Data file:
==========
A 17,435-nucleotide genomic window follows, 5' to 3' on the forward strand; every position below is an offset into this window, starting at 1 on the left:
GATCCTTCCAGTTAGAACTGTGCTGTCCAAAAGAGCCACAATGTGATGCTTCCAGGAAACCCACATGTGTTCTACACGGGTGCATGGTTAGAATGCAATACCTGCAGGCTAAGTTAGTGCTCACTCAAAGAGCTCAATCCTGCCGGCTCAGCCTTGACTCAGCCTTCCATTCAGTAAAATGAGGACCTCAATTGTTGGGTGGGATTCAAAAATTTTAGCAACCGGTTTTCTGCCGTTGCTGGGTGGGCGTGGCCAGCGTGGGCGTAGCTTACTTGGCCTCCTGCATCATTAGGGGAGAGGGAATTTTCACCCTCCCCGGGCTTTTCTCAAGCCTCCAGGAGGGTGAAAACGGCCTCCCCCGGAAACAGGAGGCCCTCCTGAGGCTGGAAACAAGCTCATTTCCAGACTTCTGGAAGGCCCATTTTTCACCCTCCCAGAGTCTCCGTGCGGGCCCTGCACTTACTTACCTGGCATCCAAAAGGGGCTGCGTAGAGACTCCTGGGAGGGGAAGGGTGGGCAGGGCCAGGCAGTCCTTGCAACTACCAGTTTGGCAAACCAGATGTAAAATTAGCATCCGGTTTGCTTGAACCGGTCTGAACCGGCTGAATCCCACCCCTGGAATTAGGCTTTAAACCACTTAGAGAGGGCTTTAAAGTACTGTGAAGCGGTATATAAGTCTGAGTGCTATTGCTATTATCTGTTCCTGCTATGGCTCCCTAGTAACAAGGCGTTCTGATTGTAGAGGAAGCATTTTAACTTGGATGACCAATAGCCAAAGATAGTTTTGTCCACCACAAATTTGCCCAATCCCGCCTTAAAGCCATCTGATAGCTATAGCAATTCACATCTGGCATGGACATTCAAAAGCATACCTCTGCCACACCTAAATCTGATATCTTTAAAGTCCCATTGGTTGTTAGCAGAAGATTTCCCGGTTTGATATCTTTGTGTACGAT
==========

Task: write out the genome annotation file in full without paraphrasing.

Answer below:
A 17,435-nucleotide genomic window follows, 5' to 3' on the forward strand; every position below is an offset into this window, starting at 1 on the left:
GATCCTTCCAGTTAGAACTGTGCTGTCCAAAAGAGCCACAATGTGATGCTTCCAGGAAACCCACATGTGTTCTACACGGGTGCATGGTTAGAATGCAATACCTGCAGGCTAAGTTAGTGCTCACTCAAAGAGCTCAATCCTGCCGGCTCAGCCTTGACTCAGCCTTCCATTCAGTAAAATGAGGACCTCAATTGTTGGGTGGGATTCAAAAATTTTAGCAACCGGTTTTCTGCCGTTGCTGGGTGGGCGTGGCCAGCGTGGGCGTAGCTTACTTGGCCTCCTGCATCATTAGGGGAGAGGGAATTTTCACCCTCCCCGGGCTTTTCTCAAGCCTCCAGGAGGGTGAAAACGGCCTCCCCCGGAAACAGGAGGCCCTCCTGAGGCTGGAAACAAGCTCATTTCCAGACTTCTGGAAGGCCCATTTTTCACCCTCCCAGAGTCTCCGTGCGGGCCCTGCACTTACTTACCTGGCATCCAAAAGGGGCTGCGTAGAGACTCCTGGGAGGGGAAGGGTGGGCAGGGCCAGGCAGTCCTTGCAACTACCAGTTTGGCAAACCAGATGTAAAATTAGCATCCGGTTTGCTTGAACCGGTCTGAACCGGCTGAATCCCACCCCTGGAATTAGGCTTTAAACCACTTAGAGAGGGCTTTAAAGTACTGTGAAGCGGTATATAAGTCTGAGTGCTATTGCTATTATCTGTTCCTGCTATGGCTCCCTAGTAACAAGGCGTTCTGATTGTAGAGGAAGCATTTTAACTTGGATGACCAATAGCCAAAGATAGTTTTGTCCACCACAAATTTGCCCAATCCCGCCTTAAAGCCATCTGATAGCTATAGCAATTCACATCTGGCATGGACATTCAAAAGCATACCTCTGCCACACCTAAATCTGATATCTTTAAAGTCCCATTGGTTGTTAGCAGAAGATTTCCCGGTTTGATATCTTTGTGTACGAT